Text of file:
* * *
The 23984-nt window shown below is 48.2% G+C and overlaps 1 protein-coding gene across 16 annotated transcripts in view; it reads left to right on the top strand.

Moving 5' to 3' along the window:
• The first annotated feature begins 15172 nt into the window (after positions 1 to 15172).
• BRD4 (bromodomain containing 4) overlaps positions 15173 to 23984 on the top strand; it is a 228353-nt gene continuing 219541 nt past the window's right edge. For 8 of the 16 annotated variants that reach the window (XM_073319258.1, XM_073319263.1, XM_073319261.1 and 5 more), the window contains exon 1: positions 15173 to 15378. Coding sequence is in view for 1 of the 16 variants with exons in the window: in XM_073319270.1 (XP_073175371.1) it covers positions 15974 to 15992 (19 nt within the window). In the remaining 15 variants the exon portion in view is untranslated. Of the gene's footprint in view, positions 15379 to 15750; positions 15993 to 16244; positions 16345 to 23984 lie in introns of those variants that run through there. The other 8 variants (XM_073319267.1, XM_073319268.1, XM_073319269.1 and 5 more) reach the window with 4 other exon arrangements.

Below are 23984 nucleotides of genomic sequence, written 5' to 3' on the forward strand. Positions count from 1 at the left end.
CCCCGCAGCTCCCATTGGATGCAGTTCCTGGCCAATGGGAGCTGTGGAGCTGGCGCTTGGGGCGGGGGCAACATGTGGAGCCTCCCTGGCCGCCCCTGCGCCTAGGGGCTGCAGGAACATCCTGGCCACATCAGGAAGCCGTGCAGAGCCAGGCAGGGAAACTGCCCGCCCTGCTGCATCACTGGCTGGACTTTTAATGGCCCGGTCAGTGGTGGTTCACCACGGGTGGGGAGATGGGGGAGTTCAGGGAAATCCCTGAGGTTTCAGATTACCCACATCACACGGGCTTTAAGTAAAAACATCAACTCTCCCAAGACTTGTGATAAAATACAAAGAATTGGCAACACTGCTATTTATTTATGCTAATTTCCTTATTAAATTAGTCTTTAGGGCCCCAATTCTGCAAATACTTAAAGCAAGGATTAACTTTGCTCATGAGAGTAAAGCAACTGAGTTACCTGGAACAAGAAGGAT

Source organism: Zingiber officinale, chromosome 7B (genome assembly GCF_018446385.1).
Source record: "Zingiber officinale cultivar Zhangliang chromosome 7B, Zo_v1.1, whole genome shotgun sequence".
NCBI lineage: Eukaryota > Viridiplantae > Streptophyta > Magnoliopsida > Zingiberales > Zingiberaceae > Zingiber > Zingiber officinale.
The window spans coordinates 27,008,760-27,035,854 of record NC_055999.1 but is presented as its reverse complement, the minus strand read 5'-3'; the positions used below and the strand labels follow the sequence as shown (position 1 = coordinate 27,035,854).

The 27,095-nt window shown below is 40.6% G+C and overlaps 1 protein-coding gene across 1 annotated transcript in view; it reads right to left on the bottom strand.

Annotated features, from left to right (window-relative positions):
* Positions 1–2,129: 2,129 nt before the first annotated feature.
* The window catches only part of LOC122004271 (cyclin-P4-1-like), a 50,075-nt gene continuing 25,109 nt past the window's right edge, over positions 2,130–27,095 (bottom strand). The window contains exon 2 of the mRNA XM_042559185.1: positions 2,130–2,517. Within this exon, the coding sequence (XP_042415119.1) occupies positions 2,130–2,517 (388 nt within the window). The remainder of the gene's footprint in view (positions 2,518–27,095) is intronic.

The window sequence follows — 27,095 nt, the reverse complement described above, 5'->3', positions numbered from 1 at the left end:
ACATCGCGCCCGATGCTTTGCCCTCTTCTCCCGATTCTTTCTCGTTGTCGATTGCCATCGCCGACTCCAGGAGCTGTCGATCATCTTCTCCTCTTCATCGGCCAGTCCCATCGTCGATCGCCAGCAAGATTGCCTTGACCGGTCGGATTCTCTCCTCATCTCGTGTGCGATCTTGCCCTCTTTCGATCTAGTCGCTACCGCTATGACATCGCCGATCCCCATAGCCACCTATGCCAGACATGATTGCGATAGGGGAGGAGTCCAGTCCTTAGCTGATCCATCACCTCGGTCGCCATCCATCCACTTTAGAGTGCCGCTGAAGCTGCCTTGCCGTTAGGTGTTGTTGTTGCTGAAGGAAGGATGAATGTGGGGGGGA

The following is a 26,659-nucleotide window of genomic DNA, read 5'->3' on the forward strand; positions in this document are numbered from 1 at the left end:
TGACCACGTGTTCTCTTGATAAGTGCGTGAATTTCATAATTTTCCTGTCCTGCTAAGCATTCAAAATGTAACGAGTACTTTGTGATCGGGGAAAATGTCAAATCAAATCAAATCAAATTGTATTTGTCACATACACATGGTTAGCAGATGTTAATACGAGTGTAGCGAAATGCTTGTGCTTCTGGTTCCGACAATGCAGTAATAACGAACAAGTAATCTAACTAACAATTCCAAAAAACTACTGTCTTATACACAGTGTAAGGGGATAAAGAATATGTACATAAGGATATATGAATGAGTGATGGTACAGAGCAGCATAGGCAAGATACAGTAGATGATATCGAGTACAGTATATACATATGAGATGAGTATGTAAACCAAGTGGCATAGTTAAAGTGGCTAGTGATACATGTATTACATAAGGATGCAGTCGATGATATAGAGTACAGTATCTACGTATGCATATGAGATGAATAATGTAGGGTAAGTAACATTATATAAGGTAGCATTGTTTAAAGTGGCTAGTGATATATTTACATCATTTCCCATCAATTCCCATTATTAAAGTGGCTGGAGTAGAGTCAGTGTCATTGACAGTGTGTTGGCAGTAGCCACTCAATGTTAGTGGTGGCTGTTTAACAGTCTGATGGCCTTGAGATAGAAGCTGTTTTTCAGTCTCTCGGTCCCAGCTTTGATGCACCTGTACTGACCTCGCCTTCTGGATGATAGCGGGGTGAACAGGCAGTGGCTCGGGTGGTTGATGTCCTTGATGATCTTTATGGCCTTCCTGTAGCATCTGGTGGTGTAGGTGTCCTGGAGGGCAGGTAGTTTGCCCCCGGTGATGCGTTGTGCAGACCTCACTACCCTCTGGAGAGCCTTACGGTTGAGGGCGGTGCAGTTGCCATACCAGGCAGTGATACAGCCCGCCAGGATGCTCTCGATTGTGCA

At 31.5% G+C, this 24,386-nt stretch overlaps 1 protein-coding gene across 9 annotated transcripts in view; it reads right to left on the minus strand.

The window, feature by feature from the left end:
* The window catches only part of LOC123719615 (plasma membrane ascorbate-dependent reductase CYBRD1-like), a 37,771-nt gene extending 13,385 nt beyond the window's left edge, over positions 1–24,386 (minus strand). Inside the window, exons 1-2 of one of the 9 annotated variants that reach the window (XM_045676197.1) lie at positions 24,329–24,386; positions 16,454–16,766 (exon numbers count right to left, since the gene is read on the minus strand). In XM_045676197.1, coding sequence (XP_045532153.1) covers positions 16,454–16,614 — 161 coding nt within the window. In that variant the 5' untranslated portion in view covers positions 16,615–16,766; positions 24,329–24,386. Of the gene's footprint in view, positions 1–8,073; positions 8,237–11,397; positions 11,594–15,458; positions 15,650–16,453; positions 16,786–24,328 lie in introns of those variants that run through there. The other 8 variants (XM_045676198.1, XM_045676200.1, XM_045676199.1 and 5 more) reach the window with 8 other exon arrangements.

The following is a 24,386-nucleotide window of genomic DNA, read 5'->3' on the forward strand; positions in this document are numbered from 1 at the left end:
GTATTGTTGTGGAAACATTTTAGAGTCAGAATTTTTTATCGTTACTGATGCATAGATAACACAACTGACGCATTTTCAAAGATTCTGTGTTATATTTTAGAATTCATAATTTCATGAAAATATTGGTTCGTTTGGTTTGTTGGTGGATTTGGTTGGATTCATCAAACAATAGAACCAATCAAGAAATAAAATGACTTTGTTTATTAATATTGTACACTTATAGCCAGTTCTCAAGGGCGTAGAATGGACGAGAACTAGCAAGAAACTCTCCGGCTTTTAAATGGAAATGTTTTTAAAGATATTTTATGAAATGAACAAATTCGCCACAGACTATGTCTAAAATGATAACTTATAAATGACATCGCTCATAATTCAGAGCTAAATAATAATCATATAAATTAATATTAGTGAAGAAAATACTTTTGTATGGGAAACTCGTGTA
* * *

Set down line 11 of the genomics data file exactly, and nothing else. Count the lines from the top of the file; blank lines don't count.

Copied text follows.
The 27,095-nt window shown below is 40.6% G+C and overlaps 1 protein-coding gene across 1 annotated transcript in view; it reads right to left on the bottom strand.